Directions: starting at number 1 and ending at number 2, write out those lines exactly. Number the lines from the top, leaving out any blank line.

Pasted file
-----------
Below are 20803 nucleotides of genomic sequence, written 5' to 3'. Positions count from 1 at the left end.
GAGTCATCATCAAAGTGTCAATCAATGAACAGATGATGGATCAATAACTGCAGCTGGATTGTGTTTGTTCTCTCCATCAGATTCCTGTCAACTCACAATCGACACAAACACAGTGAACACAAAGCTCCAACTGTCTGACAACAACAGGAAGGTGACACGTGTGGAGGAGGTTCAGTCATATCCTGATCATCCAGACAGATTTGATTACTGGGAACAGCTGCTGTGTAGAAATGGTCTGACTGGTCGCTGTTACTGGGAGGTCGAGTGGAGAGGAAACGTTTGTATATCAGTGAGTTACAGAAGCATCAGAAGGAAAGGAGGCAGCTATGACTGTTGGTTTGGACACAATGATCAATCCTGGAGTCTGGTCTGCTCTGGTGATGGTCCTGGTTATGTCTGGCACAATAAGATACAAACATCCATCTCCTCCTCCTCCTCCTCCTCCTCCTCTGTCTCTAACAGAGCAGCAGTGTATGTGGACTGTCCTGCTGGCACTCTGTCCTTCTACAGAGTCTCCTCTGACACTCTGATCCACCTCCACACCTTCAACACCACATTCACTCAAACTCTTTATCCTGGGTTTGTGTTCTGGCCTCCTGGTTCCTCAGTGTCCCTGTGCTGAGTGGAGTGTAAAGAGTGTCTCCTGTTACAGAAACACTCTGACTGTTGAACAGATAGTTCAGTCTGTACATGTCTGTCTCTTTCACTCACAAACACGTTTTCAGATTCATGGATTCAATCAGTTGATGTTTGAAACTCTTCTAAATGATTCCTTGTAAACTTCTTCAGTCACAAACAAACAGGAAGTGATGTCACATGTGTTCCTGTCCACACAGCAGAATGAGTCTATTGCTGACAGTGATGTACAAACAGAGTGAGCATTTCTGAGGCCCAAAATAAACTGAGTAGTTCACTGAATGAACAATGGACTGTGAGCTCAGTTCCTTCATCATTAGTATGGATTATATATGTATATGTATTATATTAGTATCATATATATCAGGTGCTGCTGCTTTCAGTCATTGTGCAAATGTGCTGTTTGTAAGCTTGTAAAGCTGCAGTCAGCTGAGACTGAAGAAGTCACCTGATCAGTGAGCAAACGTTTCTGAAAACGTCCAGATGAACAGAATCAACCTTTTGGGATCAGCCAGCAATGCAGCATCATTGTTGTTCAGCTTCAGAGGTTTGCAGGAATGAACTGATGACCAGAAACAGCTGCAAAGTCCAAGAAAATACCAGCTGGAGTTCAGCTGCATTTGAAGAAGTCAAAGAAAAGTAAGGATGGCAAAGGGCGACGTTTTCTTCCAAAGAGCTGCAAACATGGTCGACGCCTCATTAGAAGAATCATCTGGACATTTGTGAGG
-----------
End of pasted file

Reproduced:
Below are 20803 nucleotides of genomic sequence, written 5' to 3'. Positions count from 1 at the left end.
GAGTCATCATCAAAGTGTCAATCAATGAACAGATGATGGATCAATAACTGCAGCTGGATTGTGTTTGTTCTCTCCATCAGATTCCTGTCAACTCACAATCGACACAAACACAGTGAACACAAAGCTCCAACTGTCTGACAACAACAGGAAGGTGACACGTGTGGAGGAGGTTCAGTCATATCCTGATCATCCAGACAGATTTGATTACTGGGAACAGCTGCTGTGTAGAAATGGTCTGACTGGTCGCTGTTACTGGGAGGTCGAGTGGAGAGGAAACGTTTGTATATCAGTGAGTTACAGAAGCATCAGAAGGAAAGGAGGCAGCTATGACTGTTGGTTTGGACACAATGATCAATCCTGGAGTCTGGTCTGCTCTGGTGATGGTCCTGGTTATGTCTGGCACAATAAGATACAAACATCCATCTCCTCCTCCTCCTCCTCCTCCTCCTCTGTCTCTAACAGAGCAGCAGTGTATGTGGACTGTCCTGCTGGCACTCTGTCCTTCTACAGAGTCTCCTCTGACACTCTGATCCACCTCCACACCTTCAACACCACATTCACTCAAACTCTTTATCCTGGGTTTGTGTTCTGGCCTCCTGGTTCCTCAGTGTCCCTGTGCTGAGTGGAGTGTAAAGAGTGTCTCCTGTTACAGAAACACTCTGACTGTTGAACAGATAGTTCAGTCTGTACATGTCTGTCTCTTTCACTCACAAACACGTTTTCAGATTCATGGATTCAATCAGTTGATGTTTGAAACTCTTCTAAATGATTCCTTGTAAACTTCTTCAGTCACAAACAAACAGGAAGTGATGTCACATGTGTTCCTGTCCACACAGCAGAATGAGTCTATTGCTGACAGTGATGTACAAACAGAGTGAGCATTTCTGAGGCCCAAAATAAACTGAGTAGTTCACTGAATGAACAATGGACTGTGAGCTCAGTTCCTTCATCATTAGTATGGATTATATATGTATATGTATTATATTAGTATCATATATATCAGGTGCTGCTGCTTTCAGTCATTGTGCAAATGTGCTGTTTGTAAGCTTGTAAAGCTGCAGTCAGCTGAGACTGAAGAAGTCACCTGATCAGTGAGCAAACGTTTCTGAAAACGTCCAGATGAACAGAATCAACCTTTTGGGATCAGCCAGCAATGCAGCATCATTGTTGTTCAGCTTCAGAGGTTTGCAGGAATGAACTGATGACCAGAAACAGCTGCAAAGTCCAAGAAAATACCAGCTGGAGTTCAGCTGCATTTGAAGAAGTCAAAGAAAAGTAAGGATGGCAAAGGGCGACGTTTTCTTCCAAAGAGCTGCAAACATGGTCGACGCCTCATTAGAAGAATCATCTGGACATTTGTGAGG